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4 Myths About Secured Credit Cards

[Friday, June 15th, 2018]

Secured credit cards are enjoying a boom in popularity, thanks largely to credit-shy Millennials who are finding that using them is a good way to establish a credit score if they’ve never had a credit card before.

Still, many people don’t know exactly what a secured credit card is, or how it’s different from a regular credit card. If you’re one of them, read on to find out the truth behind four commonly held secured credit card myths.

1. They’re not “real” credit cards. Let’s start here with what most people think of as a “real” credit card: an unsecured credit card. This is a traditional credit card, where you get the card without putting any money down, charge a purchase to the card, and then pay it off later.

With a secured credit card, you put down a deposit that acts as collateral in case you default on the debt. The amount of that deposit will be your credit limit. That’s the only difference between the two types of cards. They’re both “real” credit cards—but one is secured, and one is unsecured.

2. They’re only for people with bad credit. Yes, folks with poor credit can get a secured card and rebuild their credit score by using it. But there are plenty of other reasons to get a secured card, including to establish credit in the first place, or to ensure you won’t get into debt that you can’t pay off.

3. They have high interest and fees. In general, credit cards for folks with limited or no credit, or with bad credit, tend to have higher annual percentage rates (APRs). But secured credit cards don’t necessarily have higher interest rates than unsecured cards. In any case, if you pay your entire balance off each month by the due date, you’ll never have to pay interest anyway.

As for fees, reading the terms and conditions thoroughly can help you avoid paying any penalties or other fees you don’t want to pay.

4. They’re a last resort. On the contrary, a secured credit card is often the first type of credit card a person applies for. They are an excellent way for someone new to credit cards, and therefore with limited credit or no credit history, to establish their creditworthiness.

See also

Q: The 3 Best Options For People With Limited Credit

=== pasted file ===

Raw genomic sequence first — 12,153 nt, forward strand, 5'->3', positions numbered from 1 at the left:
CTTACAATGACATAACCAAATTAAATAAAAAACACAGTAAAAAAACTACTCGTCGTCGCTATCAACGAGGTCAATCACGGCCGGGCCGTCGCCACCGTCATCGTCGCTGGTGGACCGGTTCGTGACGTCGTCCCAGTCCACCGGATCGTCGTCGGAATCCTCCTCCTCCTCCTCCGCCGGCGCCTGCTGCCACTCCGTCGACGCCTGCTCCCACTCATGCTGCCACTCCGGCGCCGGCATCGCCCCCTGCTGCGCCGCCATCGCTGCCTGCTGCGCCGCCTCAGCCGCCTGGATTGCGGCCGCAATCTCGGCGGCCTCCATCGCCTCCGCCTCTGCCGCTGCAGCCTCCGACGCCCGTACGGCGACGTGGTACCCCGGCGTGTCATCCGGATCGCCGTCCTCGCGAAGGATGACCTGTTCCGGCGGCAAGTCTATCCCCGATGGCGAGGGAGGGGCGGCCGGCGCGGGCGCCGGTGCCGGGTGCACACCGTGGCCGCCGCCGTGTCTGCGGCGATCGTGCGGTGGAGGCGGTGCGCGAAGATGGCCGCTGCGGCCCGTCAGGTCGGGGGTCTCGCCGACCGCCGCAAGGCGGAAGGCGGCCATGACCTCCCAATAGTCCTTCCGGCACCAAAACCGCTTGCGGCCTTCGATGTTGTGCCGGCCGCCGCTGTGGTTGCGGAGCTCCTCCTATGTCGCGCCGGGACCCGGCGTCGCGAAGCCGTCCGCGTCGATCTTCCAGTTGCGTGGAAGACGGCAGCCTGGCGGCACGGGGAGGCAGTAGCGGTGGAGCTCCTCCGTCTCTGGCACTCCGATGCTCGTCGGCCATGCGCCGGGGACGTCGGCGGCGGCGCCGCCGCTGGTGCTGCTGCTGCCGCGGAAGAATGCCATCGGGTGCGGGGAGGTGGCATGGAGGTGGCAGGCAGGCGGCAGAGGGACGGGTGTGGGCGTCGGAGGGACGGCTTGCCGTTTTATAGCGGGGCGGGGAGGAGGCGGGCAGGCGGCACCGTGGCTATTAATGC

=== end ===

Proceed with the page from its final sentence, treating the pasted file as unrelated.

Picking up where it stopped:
If your credit isn’t perfect, you aren’t alone. Many people struggle with limited, poor, or even no credit. The reasons for having below average credit vary, but the end result is the same: difficulty being approved for a credit card, an auto loan, a mortgage, or an apartment lease.

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Q: No Credit, No Problem: The Beginner’s Guide To Finding The Perfect Credit Card

Getting a credit card can feel like a chicken-or-the-egg situation: in order to get one, you have to have good credit. But in order to achieve a good credit score, you need to have a credit card.

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Q: Start Your College Student Off Right With Credit

If you’ve got a child at home who’s getting ready for college next year, or who is in college now, you might be wondering how best to help him or her establish a credit history and get a credit card.

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Q: Top Student Credit Card Perks to Look For

Getting your first credit card is a milestone. However, sometimes it can be difficult to be approved for a card when you don’t have any credit history.

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Q: 3 Things You Need to Know About Credit Cards

If you’ve reached a certain age and level of financial maturity, you may think you already know everything there is to know about credit cards. But there are a few things that even the most experienced credit card user may not know. Knowledge is power, and when it comes to your finances, the more power you have, the better. Here are three things you might not know about those powerful pieces of plastic you carry in your wallet.

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